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Hi. That Caveman Chemistry site was certainly interesting, but it wasn't quite complete for the purposes of the discussion. The Caveman Chemistry page gives a method for producing lye by mixing potash or soda ash with slaked lime to perform the metathesis reaction. Some of the ash lye recipes mention addition of lime to the ash as it is being extracted. Can't hurt. But, other sites say that there is enough lime generated from the ash itself to perform the reaction. Wood ash is nearly 1/2 calcium carbonate, and when it is in contact with the fire for long enough, it becomes calcined to quicklime. When I was a kid, I borrowed a chemistry book from the library and it told how to calcine limestone to quicklime over a gas stove flame. I used an old tin can and filled it with crushed oyster shells. The paint burned off and I stunk up the whole house. My mom came running and asked what I was doing. I was afraid of a big punishment, but she looked at the book and said she had a lesson to teach me. I replied that I hoped it wasn't painful. She said, it would be, but it would teach me something valuable for the future. She went to search for something, and I feared that it would be a brush. In a short while, she returned with a small white smooth thin-walled dish. She told me that it was a crucible, and she kept it from lab in college. For tasks such as calcining limestone, it was more suitable than a painted tin can. I remember that we baked those crushed shells for nearly an hour on a full flame. The cast iron burner grate glowed a faint red, and the whole stove was hot. By then, she said that my pitiful little can would have burned through. We let the heated crushed shells cool, then dripped water to observe the classic hydration reaction. Nothing. She then looked me in the eye, and asked me what did I just learn. I was so frustrated; I didn't know what to say. She said, "I thought this might be painful, but it is a good lesson. You just learned that you shouldn't believe everything you read. Not even if it is in a library book. You will probably have to relearn this lesson, but it shouldn't be quite as painful later." She was right. She did not know it at the time, but she just predicted mine and others' abortive forays onto the web. Fortunately for us and other practitioners of the field, sanity checks of the literature are absolutely necessary to put nearly any of the literature into practice.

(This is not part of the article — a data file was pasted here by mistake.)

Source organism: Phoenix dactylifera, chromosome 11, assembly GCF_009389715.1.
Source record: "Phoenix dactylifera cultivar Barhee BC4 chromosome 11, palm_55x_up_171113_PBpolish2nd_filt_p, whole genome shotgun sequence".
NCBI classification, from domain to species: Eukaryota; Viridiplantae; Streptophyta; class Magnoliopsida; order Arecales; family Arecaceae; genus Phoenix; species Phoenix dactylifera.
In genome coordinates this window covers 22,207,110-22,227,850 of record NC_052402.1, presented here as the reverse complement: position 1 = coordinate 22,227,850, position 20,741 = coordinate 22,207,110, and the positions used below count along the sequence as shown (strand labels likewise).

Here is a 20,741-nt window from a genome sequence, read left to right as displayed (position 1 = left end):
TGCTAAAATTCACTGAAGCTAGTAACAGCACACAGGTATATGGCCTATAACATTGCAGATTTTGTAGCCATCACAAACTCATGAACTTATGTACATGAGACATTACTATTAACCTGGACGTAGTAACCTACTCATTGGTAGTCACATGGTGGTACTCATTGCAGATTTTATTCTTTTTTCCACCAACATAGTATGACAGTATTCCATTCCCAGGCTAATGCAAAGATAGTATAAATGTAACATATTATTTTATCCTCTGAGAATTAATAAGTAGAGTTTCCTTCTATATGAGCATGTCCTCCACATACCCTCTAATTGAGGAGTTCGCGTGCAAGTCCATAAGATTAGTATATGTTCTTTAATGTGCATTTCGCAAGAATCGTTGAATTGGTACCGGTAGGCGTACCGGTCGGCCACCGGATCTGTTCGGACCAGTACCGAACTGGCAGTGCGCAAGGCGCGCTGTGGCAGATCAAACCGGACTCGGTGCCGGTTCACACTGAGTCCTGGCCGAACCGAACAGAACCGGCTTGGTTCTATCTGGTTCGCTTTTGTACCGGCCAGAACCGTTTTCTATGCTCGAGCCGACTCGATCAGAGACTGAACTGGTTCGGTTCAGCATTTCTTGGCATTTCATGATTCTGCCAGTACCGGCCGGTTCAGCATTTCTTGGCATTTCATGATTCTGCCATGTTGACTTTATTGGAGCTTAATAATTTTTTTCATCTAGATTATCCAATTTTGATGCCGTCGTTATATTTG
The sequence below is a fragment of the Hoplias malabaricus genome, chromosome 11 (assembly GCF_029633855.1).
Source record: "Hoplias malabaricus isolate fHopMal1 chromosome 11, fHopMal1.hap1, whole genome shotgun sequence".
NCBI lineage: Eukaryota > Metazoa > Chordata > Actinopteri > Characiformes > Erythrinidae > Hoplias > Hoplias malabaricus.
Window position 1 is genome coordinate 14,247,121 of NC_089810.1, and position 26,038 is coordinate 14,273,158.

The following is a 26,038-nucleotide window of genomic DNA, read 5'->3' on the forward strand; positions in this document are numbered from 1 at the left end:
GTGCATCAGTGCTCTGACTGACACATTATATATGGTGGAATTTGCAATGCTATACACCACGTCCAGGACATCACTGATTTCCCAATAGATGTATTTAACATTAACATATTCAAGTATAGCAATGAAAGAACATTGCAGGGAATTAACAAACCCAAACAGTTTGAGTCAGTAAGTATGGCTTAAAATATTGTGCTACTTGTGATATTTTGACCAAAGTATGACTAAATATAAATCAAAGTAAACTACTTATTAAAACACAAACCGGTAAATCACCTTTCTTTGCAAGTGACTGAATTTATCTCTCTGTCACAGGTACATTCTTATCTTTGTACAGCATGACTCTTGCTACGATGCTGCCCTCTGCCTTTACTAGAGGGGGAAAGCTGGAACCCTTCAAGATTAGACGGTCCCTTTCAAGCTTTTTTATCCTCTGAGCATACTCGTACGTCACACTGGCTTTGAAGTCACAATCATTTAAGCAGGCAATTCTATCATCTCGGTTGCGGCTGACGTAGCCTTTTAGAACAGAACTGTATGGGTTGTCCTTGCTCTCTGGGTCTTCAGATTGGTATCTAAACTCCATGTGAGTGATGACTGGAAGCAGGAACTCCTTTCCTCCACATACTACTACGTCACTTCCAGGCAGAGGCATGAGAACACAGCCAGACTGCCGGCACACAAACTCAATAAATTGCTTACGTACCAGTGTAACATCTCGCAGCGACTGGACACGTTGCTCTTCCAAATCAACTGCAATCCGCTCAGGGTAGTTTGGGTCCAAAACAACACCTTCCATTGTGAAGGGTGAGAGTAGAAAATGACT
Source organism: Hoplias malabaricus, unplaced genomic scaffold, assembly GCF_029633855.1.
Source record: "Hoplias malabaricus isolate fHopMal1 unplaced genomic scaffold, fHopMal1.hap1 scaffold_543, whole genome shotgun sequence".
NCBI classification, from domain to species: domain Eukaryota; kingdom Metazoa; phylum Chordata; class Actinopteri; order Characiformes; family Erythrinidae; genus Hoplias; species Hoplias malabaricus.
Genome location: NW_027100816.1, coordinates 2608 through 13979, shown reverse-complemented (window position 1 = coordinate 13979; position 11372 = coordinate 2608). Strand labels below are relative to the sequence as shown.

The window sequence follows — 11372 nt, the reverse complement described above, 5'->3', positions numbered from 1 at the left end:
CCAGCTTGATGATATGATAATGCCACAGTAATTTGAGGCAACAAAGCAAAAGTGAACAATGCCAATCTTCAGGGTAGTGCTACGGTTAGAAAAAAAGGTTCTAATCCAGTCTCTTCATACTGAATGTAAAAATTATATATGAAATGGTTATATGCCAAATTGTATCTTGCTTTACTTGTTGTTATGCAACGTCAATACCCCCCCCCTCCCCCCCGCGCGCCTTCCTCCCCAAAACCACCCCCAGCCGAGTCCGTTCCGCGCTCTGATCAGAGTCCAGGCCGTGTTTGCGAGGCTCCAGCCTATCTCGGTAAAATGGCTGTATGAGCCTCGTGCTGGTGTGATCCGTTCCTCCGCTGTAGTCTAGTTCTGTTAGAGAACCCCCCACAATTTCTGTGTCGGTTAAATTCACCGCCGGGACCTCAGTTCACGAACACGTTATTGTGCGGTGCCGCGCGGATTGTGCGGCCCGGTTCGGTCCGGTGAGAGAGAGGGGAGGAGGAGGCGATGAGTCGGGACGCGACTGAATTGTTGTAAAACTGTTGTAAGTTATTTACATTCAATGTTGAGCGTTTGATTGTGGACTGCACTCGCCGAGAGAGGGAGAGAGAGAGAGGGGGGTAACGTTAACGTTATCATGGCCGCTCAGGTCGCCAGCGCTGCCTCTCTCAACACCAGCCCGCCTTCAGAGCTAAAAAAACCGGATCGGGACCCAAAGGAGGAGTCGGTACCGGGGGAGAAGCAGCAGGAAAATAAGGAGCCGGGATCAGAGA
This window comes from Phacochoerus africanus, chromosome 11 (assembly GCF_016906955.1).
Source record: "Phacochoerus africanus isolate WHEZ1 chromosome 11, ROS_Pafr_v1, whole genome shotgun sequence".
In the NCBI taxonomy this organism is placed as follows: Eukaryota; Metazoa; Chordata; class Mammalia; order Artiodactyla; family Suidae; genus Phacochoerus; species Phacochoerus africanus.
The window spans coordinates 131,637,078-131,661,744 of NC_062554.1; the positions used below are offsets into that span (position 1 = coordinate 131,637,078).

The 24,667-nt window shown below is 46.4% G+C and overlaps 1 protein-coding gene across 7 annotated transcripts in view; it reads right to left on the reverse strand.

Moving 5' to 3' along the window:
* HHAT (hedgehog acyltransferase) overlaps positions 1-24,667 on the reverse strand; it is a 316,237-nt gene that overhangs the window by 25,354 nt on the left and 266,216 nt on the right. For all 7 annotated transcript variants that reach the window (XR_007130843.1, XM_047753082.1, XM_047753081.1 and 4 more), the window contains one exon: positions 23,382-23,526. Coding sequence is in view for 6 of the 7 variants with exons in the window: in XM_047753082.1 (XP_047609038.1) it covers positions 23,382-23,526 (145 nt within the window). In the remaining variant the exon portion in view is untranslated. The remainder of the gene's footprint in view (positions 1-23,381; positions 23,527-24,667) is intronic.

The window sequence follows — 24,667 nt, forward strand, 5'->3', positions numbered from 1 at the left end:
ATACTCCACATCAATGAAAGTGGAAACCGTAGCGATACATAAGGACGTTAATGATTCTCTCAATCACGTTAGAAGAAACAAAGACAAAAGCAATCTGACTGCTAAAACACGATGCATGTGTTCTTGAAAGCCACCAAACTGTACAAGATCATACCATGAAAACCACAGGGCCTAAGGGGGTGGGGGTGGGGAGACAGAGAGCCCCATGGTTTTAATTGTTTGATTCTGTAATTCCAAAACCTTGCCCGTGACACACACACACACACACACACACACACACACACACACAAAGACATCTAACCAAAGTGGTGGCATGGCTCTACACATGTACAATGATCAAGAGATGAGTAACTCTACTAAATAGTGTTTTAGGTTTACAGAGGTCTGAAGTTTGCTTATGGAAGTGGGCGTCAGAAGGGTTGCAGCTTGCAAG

I should have been suspicious when the dry ash did not puff up as I added the water. One of the web sites telling how to make soap from wood ash said that there should be a visible reaction when the water hits the ash. I saw no such thing. It may be that I have just produced an impure mixture of potassium hydroxide and potassium carbonate. If this is boiled down to float a raw egg or a potato, it may or may not be suitable for making soap. I don't have the wherewithal to test the proportion of potassium hydroxide, and I don't even know if potassium carbonate will act in the saponification reaction as the lye does. I did borrow a pool test strip, and the liquid shows off scale on both alkalinity and pH. But this does not tell much, since potassium carbonate is fairly basic, and will show off scale. Furthermore, even relatively weak solutions of potassium hydroxide will measure in the 13-14 pH range, way off scale.